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LA-Long Beach Posted Record TEU Volumes in 2018

The twin ports of Los Angeles and Long Beach both posted their highest container volumes ever in 2018, driven by importers' concerns over a looming trade war. 

The Port of LA handled 9.5 million TEU in 2018, about 1.2 percent higher than the year before, setting a new record for the third year in a row. This year's increase can be attributed in part to diplomacy: about half the port's trade by value is with China, and due to the Trump administration's threat to increase tariffs on Chinese goods, many importers accelerated their logistics timelines in order to stockpile China-sourced products. 

"This is a rush of cargo based on political trade policy," said Port of LA director Gene Seroka, speaking to VOA. "Many people were fearful that we were going to go from a 10 percent tariff on certain items to 25 percent on January 1."

The distribution of peak cargo volumes correlated with the timeline of the trade dispute. Last month, the port processed more than 900,000 TEUs, the busiest December in the Port’s 111-year history and a 16 percent jump year-over-year. It was the sixth consecutive month of volumes exceeding 800,000 TEUs.

This pattern has played out at multiple container ports across the U.S., according to National Retail Federation vice president Jonathan Gold. NRF calculates that America's largest ports handled a total of 21.6 million TEU last year, an increase of 5 percent over 2017, due to importers' desire to stock up. "Retailers have . . . brought in much of their spring merchandise early to protect consumers against higher prices that will eventually come with tariffs," said Gold. 

However, that rush could mean less business for ports in 2019, according to NRF research partner Hackett Associates. "We are projecting declining volumes in the coming months and an overall weakness in imports for the first half of the year," said founder Ben Hackett in a statement.  

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The twin ports of Los Angeles and Long Beach both posted their highest container volumes ever in 2018, driven by importers' concerns over a looming trade war.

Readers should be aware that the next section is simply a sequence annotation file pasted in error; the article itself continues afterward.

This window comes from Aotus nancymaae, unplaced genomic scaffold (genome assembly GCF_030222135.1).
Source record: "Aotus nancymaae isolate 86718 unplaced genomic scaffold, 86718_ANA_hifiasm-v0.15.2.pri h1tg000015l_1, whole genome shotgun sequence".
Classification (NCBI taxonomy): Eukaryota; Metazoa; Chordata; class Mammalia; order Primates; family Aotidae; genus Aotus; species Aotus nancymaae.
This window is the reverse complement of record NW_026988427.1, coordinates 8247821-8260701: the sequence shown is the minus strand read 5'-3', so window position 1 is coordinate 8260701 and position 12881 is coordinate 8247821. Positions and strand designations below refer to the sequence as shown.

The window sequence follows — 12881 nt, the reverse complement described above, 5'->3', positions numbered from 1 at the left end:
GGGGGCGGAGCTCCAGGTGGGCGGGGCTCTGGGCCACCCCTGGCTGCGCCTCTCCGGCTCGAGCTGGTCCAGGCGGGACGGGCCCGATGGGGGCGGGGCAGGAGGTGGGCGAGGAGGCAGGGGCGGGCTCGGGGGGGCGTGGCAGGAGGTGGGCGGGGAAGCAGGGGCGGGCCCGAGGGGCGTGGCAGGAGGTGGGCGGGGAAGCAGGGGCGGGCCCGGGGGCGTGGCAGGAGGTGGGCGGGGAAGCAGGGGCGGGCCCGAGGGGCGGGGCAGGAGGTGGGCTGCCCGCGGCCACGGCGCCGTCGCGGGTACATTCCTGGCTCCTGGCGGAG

The Port of LA handled 9.5 million TEU in 2018, about 1.2 percent higher than the year before, setting a new record for the third year in a row. This year's increase can be attributed in part to diplomacy: about half the port's trade by value is with China, and due to the Trump administration's threat to increase tariffs on Chinese goods, many importers accelerated their logistics timelines in order to stockpile China-sourced products. 

"This is a rush of cargo based on political trade policy," said Port of LA director Gene Seroka, speaking to VOA. "Many people were fearful that we were going to go from a 10 percent tariff on certain items to 25 percent on January 1."

The distribution of peak cargo volumes correlated with the timeline of the trade dispute. Last month, the port processed more than 900,000 TEUs, the busiest December in the Port’s 111-year history and a 16 percent jump year-over-year. It was the sixth consecutive month of volumes exceeding 800,000 TEUs.

This pattern has played out at multiple container ports across the U.S., according to National Retail Federation vice president Jonathan Gold. NRF calculates that America's largest ports handled a total of 21.6 million TEU last year, an increase of 5 percent over 2017, due to importers' desire to stock up. "Retailers have . . . brought in much of their spring merchandise early to protect consumers against higher prices that will eventually come with tariffs," said Gold. 

However, that rush could mean less business for ports in 2019, according to NRF research partner Hackett Associates. "We are projecting declining volumes in the coming months and an overall weakness in imports for the first half of the year," said founder Ben Hackett in a statement.  

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